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Projecting Into A Leadership Role

woman with arms crossed projecting into a leadership role

Projecting to a Leadership Role

Lots of the feedback coming down the pipeline is that you need to project into the role. The feedback hasn't been you didn't do it well. Its only a matter of if you do or do not. Projecting into the role needs to be occurring in your selection criteria responses AND in your interview.


Why do you need to project into a leadership role?


Projecting into a role is going to let the panel see if you've done your homework. Before any application or interview there is a few places you can get information that helps you see what the school is working on and needs.

Get this ready before hand

  • Find the schools improvement plan. It should be on their website. If it's not, ask for it. The improvement plan will give you a good idea about what the school has been focusing on. The role your applying for will be on there somewhere as a person responsible for an area of improvement. You can use this information when projecting into the role.


  • Take a look at the NAPLAN data from myschool.


  • Go looking for inside information from fellow staff. Ask around and see if anyone knows anyone from the school you're applying to. You should NOT use this information as truth and base all your decisions on it as it is only hear say. However, you can sometimes pick up a flavour of the school through this avenue.


  • Call the principal and have a talk about the role. See if there is any additional information you can get your hands on. Sometimes there is, sometimes there's now. I can't hurt to ask.

How to use it

Even though you now have an idea of what the school is focusing on, it doesn't mean that is all the school is working on. You may not know if they have already achieved their goals or not. Have they already moved on to something else? Don't stress about it. Just acknowledge you've read the documents and can support the work already being done.


With these clues, you can start to position yourself as a valuable leader to have on board.  Projecting into the role allows you the panel to see that you are already several steps ahead of someone else who hasn't taken the time to research their school. It shows that their school and this role is important to you. It shows that you're not just ploughing through interviews to get any role (even though that maybe the reality)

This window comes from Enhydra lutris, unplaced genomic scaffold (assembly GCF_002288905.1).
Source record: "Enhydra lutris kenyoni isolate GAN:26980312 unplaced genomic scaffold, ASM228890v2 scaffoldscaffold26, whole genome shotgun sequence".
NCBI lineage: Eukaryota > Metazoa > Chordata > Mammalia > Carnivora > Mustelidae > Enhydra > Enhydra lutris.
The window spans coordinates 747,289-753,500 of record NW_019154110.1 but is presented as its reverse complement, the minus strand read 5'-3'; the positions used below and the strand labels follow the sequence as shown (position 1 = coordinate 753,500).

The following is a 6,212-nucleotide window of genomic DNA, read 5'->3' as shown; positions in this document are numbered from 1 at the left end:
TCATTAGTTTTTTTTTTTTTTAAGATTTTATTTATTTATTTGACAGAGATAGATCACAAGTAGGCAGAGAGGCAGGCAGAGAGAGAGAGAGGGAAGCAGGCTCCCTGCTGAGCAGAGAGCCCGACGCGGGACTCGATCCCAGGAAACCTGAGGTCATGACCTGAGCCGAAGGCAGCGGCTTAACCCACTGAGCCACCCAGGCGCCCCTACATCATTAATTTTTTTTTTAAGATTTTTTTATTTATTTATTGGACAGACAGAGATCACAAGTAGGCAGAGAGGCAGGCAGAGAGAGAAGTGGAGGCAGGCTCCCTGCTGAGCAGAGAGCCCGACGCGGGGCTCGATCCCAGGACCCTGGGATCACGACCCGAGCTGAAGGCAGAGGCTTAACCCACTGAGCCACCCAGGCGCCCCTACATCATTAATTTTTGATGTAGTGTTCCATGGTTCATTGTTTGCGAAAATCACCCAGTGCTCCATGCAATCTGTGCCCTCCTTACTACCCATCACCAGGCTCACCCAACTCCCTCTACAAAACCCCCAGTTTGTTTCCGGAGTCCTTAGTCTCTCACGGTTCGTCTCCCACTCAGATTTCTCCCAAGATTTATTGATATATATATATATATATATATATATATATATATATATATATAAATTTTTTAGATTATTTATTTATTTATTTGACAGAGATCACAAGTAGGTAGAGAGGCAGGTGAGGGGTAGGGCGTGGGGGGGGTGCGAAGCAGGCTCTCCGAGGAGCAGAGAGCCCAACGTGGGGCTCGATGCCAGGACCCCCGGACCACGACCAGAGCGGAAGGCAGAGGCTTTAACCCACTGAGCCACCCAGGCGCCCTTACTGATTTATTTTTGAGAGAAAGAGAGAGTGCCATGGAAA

It also allows you to make a bridge for them. "This is what I bring to the role and I can see you're working on this and see how I can help build support and momentum in the team." Make it clear that your experience, positions you well to become a leadership team member.


How to project into a leadership role in your application


When you have written your response to a selection criteria using the STAR model, you use a few sentences, starting on a new line, at the end of the response to project into the role. Make these sentences italicised so it looks distinct to the rest of the text.


It can be as easy as stating, "As Head Teacher of English, I will bring/ensure/start/..."

You can bring in your leadership qualities and state the strengths you have, along with the actions you would take.


Do you need to? No but given the feedback and trends at the moment, I definitely would.



How to project into a leadership role in the interview


After giving your example leadership story, addressing the question, complete your response by projecting into the role. Again, it's as easy as saying, "As Head of Department Mathematics, I would ..." This is your opportunity to really lean into the information you have researched and show them you've already got some ideas of what you'd do for their school.



In conclusion

  1. Projecting into the role is important.
  2. Do your research to see what the school is focusing on.
  3. Always project in to the role in your application.
  4. You must project in the role in your interview.


If you'd like assistance with writing your selection criteria responses and/or interview preparation, reach out and book in a free 30 minute call to see how I can help.